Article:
Sleep better is one of the basic and most important for healthy life. We already post an article on Health and Fitness Tips before. Good sleep strategies are essential to deep, restorative sleep. Getting a good night’s sleep is one of the most important things you can do for your overall health and well-being. It gives your body time and energy to recover from the day’s stresses, and to stay sharp and focused each day. Without it, our bodies and our minds operate at progressively lower levels. We’ll show you how to make the most of a night, and get the sleep better you need. Here are our top 10 Best Tips to Sleep Better, faster, getting quality rest, and waking up easier in the morning.
Set a Bedtime
Go to bed and get up at the same time every day, even on weekends, holidays and days off. You set an alarm to get up every morning, but punctuality for going to bed is just as important. While you don’t have to set a nightly alarm, pick an hour for shutting down every night and stick to it—on weekends too. Your body needs routine.
Take a Bath
Taking a hot bath before bed can help induce sleep. This is because your body temperature has a strong influence on how fast you fall asleep. A night’s sleep is normally proceeded by a slight drop in body temperature and scientists have established that this drop in temperature tells your body to go to sleep. Exaggerate that effect with a toasty bath or shower then lie down and let your body heat get low.
Even the smallest amount of light can disturb slumber. That means TVs, computers, and even hallway lights should be switched to the off position until you’ve landed safely on the other side of morning.
Eat Better & Balance
What you eat can greatly affect how you sleep, even during the early half of the day. Eat breakfast first thing in the morning to sleep better at night. After eating well throughout the day, avoid eating spicy or junk foods at night, and instead choose something that will help you drift off. Heavy eating or drinking before bed increases your chances of indigestion or frequent trips to the bathroom. A light dinner about two hours before bedtime can help you sleep more soundly.
Take a Deep Breath
Many outside factors can contribute to overall sleep problems, including stress, certain illnesses, or short-term post-traumatic stress. Have there been any recent events or changes that have been troubling or otherwise preoccupying you? This issue may be following you subconsciously and interfering with your sleep.
What position do you sleep in? A new study found that sleeping positions affect personality and sleep as wel, by determining how we feel when we wake up. You may not realize it over the course of the night, but your sleeping position could not be great for your body—or the quality of shuteye you get. Find out which sleeping style is best for you, and make a conscious effort to fix it when you go to bed, and you’ll wake up feeling more refreshed in the morning.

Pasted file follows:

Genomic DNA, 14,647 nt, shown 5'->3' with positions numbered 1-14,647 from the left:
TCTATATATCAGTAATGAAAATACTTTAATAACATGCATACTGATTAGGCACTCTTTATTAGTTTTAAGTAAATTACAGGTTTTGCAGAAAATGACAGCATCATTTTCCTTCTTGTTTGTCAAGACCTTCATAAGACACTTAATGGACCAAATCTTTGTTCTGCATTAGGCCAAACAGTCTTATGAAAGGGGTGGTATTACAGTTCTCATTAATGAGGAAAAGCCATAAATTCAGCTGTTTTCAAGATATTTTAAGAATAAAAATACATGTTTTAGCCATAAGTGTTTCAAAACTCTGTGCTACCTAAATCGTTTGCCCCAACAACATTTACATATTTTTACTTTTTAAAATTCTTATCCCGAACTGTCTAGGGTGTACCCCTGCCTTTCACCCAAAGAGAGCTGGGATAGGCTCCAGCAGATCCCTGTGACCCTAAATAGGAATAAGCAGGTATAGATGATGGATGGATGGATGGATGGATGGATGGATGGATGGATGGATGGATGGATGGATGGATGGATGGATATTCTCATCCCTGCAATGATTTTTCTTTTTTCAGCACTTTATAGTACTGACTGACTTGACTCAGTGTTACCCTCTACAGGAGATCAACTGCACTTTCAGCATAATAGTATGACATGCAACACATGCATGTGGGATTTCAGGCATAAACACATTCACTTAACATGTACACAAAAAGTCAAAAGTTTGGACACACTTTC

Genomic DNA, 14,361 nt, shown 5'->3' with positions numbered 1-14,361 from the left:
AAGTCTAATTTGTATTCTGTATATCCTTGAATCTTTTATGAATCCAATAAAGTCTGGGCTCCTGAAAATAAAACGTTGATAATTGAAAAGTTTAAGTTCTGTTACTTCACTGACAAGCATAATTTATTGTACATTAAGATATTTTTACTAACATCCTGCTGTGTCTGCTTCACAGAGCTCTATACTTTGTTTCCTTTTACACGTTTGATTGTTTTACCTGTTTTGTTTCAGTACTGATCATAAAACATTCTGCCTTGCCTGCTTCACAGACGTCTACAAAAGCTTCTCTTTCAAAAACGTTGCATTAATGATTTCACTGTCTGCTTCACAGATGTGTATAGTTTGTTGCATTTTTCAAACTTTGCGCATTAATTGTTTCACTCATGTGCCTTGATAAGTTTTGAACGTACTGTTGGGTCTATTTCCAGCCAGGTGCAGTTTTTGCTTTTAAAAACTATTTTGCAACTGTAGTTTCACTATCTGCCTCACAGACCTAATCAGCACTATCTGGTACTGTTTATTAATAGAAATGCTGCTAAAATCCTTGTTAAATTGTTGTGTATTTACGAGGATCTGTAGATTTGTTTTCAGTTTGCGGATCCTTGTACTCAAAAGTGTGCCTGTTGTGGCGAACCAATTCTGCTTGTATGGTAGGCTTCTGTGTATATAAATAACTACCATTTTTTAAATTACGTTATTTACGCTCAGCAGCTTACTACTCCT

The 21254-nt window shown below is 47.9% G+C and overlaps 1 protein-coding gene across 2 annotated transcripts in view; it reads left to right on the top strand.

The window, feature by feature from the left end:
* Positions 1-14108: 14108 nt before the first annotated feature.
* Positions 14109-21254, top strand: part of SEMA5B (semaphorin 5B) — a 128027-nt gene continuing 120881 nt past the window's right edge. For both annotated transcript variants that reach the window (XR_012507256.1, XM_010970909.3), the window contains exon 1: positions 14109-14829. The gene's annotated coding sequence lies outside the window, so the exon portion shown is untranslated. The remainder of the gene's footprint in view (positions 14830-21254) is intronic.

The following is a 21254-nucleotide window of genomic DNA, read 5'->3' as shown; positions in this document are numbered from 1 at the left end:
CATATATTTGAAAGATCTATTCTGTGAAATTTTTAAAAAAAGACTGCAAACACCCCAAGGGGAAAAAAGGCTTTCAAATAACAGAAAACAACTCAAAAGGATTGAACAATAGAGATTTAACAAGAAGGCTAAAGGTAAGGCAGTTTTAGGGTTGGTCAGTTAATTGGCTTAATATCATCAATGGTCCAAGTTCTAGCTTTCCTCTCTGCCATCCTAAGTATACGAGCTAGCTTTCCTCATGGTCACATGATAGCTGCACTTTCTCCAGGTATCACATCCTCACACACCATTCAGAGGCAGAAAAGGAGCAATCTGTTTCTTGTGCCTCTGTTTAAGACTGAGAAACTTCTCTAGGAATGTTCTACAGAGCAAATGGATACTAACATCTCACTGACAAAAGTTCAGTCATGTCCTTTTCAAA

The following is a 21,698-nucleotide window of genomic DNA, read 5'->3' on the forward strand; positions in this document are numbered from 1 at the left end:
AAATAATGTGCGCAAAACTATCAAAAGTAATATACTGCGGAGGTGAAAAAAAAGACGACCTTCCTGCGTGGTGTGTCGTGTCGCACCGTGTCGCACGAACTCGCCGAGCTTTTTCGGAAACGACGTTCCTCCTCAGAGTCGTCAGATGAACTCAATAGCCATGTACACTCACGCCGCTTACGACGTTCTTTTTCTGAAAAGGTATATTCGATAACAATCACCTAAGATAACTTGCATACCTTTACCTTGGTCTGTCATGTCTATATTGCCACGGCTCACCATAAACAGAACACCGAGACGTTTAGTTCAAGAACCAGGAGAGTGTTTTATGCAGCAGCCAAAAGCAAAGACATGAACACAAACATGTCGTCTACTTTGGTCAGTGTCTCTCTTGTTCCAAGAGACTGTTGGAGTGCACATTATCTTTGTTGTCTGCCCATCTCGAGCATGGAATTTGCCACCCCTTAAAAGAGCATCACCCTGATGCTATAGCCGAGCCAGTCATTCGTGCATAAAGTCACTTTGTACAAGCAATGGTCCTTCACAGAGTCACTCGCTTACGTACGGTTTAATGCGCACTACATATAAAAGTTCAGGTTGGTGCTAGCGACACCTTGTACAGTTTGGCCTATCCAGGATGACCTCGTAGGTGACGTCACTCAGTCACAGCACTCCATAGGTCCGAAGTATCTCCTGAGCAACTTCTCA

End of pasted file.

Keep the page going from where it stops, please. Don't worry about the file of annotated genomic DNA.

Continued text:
No Smoking, Drinking and Caffeine
A night of debauchery every now and then is fine but don’t make a habit of a glass of wine and a smoke before bed. Alcohol and nicotine are stimulants that can not only keep you wide-eyed, but also interrupt a peaceful night’s sleep. It’s fine that you can’t get through the day without your morning latte, but make it a rule that no caffeine touches your lips after sundown.
Create a room that’s ideal for sleeping. Often, this means cool, dark and quiet. Consider using room-darkening shades, earplugs, a fan or other devices to create an environment that suits your needs. Mattress and pillow can contribute to better sleep, too. Since the features of good bedding are subjective, choose what feels most comfortable to you. If you share your bed, make sure there’s enough room for two.
Perfect Amount of Sleep
Many of us try to sleep as little as possible—or feel like we have should. Not everyone needs the same exact amount of sleep, but with a little trial and error, you should find your sweet spot pretty easily. Count back 7.5 hours from when you need to wake up, and make sure you get to bed at that time—then adjust accordingly. The quality of your sleep directly affects the quality of your waking life, including your mental sharpness, productivity, emotional balance, creativity, physical vitality, and even your weight.
The best time to prepare for a good night’s sleep is the first thing in the morning. Exercising in the morning can help deepen your sleep and make sure you fall asleep quicker, according to a study by the National Sleep Foundation. If you aren’t much of an exerciser, there’s no better time than now to upgrade your health and fitness routine than now.
A day of physical exertion (such as taking a run or a swim) or better yet, regular exercise, can make for deeper and more restful sleep. Don’t exercise right before bed to help you get to sleep; while it tires out your muscles, it also boosts your heart rate and makes you even wider awake. Give your body time to cool down, and for you to re-hydrate so consider about 2 hours before bedtime as a cutoff for exercise.